ABOUT FROG KING
Kwok has produced numerous performances, sculptures, paintings and installations in over 3,000 art events all over the world since 1967. He has won several awards, including Hong Kong Arts Development Council Emeritus Fellowship in 1998. He started the “Frog King Kwok Museum” project in 2001.
Kwok Mang Ho , often dubbed to be the most eccentric and unconventional Hong Kong artist, devoted the past 30-year in pursuing his art and having them extended to his companions and the public.
With wide creative range…
Kwok is talented in transforming any space into an installation almost intuitively. However, his artwork covers a wide creative range, including painting, sculpture, environmental installations and video installations, to happenings and performances. While often labeled as contemporary arts fanatic, Kwok has a strong foundation in traditional arts such that Chinese ink ages and calligraphy are his specialties.
Undoubtedly, Kowk is the pioneer of unconventional arts in Hong Kong early in the 70s. While most other artists were working on the realist tradition in Hong Kong, he was working with installation, performances and other forms of art that are unheard of in the 70s and 80s.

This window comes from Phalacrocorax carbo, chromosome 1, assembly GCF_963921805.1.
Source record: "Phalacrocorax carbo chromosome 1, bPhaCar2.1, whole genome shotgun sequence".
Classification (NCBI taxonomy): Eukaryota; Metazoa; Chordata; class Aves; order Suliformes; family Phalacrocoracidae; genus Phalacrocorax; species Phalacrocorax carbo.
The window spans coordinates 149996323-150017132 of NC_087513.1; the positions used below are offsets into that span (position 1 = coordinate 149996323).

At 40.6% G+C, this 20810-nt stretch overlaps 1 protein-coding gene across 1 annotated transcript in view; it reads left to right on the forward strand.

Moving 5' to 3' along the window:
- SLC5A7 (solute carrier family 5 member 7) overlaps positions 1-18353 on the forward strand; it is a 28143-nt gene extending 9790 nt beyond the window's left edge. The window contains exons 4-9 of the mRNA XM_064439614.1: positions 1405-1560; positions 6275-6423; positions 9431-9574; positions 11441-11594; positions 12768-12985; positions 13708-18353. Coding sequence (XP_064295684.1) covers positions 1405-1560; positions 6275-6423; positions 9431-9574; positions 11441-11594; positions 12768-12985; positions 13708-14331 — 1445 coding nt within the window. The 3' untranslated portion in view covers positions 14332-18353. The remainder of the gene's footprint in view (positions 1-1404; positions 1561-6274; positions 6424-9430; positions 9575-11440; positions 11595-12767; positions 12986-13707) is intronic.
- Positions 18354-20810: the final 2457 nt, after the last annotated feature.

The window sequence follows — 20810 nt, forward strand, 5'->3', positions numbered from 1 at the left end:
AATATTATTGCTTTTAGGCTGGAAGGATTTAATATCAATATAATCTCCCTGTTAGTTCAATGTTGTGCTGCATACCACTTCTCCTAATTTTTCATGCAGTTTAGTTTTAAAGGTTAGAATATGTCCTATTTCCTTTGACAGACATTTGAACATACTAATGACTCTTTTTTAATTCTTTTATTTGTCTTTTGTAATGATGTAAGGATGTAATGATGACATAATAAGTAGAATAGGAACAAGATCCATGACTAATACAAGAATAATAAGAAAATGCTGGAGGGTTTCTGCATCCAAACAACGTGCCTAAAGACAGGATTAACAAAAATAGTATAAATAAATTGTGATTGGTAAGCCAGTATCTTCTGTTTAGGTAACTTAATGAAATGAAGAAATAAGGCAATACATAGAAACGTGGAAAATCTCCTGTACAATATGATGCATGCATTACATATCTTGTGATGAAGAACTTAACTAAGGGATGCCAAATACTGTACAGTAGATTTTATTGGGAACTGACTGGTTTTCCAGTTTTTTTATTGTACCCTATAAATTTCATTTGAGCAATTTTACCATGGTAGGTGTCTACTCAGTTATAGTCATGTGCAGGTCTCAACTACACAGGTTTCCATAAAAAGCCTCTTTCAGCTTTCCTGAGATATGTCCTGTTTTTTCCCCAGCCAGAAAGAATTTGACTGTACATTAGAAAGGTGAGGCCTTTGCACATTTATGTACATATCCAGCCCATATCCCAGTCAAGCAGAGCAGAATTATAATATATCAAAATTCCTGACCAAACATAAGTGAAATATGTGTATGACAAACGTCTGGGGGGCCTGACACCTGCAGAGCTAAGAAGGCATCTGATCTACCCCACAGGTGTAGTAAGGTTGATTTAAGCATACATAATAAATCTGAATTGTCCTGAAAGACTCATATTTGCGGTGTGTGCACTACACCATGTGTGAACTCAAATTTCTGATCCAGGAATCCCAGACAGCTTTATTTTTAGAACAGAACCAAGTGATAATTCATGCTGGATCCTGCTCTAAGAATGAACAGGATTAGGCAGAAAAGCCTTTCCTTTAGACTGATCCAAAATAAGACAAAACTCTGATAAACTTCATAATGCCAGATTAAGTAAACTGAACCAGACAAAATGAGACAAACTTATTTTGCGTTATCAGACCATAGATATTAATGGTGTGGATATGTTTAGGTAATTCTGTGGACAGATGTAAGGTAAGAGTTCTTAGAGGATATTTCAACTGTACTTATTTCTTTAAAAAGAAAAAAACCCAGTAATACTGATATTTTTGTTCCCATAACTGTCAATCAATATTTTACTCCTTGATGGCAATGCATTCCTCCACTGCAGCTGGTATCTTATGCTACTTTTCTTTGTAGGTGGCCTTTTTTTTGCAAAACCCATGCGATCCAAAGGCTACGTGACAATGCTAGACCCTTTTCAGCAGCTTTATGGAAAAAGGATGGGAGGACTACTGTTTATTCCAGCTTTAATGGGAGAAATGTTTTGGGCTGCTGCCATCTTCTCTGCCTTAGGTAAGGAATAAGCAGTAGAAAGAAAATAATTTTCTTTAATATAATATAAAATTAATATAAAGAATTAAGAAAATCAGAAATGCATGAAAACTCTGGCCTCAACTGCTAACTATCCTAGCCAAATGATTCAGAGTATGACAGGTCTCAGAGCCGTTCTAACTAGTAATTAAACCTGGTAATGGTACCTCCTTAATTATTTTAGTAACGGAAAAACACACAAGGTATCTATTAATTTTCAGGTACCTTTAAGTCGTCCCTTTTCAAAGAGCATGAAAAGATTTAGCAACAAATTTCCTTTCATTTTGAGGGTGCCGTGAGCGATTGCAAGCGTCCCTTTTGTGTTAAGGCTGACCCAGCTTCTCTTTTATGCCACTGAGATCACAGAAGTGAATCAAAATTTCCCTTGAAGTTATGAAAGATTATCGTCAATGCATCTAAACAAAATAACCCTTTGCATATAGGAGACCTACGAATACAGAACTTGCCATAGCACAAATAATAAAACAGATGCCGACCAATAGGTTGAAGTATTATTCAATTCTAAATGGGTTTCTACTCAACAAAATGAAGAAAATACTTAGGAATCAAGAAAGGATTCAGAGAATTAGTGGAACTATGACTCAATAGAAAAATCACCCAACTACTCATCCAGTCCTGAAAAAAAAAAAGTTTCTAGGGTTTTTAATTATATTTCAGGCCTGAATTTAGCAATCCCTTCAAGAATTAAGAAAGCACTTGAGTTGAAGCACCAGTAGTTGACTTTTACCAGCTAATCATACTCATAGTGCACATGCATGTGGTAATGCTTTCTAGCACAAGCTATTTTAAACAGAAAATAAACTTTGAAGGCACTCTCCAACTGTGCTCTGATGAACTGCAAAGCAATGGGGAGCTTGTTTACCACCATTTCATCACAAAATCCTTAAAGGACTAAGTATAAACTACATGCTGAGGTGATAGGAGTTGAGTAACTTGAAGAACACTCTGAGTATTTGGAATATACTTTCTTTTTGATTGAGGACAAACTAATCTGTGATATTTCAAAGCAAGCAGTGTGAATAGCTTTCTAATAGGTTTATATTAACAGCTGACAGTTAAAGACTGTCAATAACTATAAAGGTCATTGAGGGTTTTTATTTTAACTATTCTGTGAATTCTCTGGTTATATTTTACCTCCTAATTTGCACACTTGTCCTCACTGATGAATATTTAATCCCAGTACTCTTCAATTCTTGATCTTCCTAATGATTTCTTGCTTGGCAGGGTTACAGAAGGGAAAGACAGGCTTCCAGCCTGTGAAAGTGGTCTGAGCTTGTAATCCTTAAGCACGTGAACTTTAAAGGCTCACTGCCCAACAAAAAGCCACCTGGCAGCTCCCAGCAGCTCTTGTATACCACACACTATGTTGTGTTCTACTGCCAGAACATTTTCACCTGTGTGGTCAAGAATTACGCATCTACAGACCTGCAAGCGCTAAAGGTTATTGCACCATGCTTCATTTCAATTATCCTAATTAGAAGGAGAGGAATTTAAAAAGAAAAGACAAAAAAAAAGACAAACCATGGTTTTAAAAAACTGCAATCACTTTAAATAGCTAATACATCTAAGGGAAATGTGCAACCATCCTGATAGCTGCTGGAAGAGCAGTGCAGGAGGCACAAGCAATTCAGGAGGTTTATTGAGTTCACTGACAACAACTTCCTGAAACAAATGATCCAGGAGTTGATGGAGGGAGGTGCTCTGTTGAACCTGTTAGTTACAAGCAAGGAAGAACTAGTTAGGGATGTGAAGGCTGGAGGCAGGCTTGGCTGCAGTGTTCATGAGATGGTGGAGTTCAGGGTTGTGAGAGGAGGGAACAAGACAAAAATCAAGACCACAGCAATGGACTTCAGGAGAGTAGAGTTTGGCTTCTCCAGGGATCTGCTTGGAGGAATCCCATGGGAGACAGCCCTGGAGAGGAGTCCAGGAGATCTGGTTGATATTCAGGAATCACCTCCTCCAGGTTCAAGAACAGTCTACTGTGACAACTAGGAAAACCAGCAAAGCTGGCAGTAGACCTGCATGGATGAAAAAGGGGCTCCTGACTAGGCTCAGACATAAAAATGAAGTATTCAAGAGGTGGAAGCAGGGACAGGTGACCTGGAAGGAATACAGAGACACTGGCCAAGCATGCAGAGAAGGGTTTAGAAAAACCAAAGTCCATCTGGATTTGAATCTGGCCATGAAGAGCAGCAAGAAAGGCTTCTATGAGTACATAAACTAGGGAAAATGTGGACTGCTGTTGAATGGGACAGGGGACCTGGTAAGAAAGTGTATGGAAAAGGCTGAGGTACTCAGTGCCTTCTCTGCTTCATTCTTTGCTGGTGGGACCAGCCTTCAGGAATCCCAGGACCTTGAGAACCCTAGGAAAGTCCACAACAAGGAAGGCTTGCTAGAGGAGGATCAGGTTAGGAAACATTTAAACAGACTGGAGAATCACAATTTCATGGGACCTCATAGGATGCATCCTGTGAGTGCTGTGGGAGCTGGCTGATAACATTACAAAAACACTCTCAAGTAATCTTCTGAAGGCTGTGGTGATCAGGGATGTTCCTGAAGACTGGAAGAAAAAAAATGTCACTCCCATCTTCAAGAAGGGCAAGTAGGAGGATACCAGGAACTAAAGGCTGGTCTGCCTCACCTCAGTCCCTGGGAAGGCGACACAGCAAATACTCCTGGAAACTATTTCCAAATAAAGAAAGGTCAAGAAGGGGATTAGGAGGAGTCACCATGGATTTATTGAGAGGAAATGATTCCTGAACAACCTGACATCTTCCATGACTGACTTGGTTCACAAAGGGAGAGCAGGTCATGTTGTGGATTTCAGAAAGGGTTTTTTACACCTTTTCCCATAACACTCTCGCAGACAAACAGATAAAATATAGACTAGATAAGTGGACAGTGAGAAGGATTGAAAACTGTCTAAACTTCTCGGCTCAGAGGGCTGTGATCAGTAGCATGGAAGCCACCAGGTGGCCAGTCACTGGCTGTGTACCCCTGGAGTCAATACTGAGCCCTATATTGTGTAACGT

His art style…
The sense of unbound freedom with chaotic expressions and spontaneous spirits is fully reflected in Kwok’s works, which bring about a very unique personal style in the art community.
Plastic bags, fire, rotten eggs, steel, burnt plastic pipes – all become his raw materials of sculptures or installations. Professing in the making of installations, he goes beyond it by spinning materials through in the established space, as spontaneous as a spider spinning a web. This is often understood as forging a connection between Kwok and the audience and amongst the audience.
Why King of the Frogs ?
One may have strong curiosity regarding the “art name” of Kwok – Frog King – which is sometimes more familiar than Kwok’s real name in the public. The frog theme is one which reappears all the time in Kwoks arts – the frog-eyes shape in his calligraphy, his Froggy Glasses Project, even the crown-shaped pattern and his mountainous Hong Kong skyline – all strongly communicating a sense of association between his art and frog. Since then, frog and Kwok’s art simply becomes coexists and becomes the symbol of Kwok Mang Ho.